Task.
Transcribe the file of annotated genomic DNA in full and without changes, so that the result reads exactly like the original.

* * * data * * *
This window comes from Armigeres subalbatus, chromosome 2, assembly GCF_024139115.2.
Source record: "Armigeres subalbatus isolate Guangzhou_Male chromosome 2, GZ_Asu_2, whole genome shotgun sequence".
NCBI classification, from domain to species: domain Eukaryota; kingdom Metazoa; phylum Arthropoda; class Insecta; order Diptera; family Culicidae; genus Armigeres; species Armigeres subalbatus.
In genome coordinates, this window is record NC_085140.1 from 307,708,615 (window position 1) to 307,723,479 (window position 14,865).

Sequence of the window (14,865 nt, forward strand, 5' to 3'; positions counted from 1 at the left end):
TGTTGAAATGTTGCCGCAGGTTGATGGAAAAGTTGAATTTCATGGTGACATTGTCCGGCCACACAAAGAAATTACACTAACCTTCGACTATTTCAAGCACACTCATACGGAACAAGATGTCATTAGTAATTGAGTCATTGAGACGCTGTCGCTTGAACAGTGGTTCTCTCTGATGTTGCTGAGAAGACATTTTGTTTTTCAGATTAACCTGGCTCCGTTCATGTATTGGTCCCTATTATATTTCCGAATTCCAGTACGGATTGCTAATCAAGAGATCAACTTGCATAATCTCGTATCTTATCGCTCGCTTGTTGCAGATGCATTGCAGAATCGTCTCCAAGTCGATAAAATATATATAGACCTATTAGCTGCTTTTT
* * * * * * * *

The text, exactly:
This window comes from Armigeres subalbatus, chromosome 2, assembly GCF_024139115.2.
Source record: "Armigeres subalbatus isolate Guangzhou_Male chromosome 2, GZ_Asu_2, whole genome shotgun sequence".
NCBI classification, from domain to species: domain Eukaryota; kingdom Metazoa; phylum Arthropoda; class Insecta; order Diptera; family Culicidae; genus Armigeres; species Armigeres subalbatus.
In genome coordinates, this window is record NC_085140.1 from 307,708,615 (window position 1) to 307,723,479 (window position 14,865).

Sequence of the window (14,865 nt, forward strand, 5' to 3'; positions counted from 1 at the left end):
TGTTGAAATGTTGCCGCAGGTTGATGGAAAAGTTGAATTTCATGGTGACATTGTCCGGCCACACAAAGAAATTACACTAACCTTCGACTATTTCAAGCACACTCATACGGAACAAGATGTCATTAGTAATTGAGTCATTGAGACGCTGTCGCTTGAACAGTGGTTCTCTCTGATGTTGCTGAGAAGACATTTTGTTTTTCAGATTAACCTGGCTCCGTTCATGTATTGGTCCCTATTATATTTCCGAATTCCAGTACGGATTGCTAATCAAGAGATCAACTTGCATAATCTCGTATCTTATCGCTCGCTTGTTGCAGATGCATTGCAGAATCGTCTCCAAGTCGATAAAATATATATAGACCTATTAGCTGCTTTTT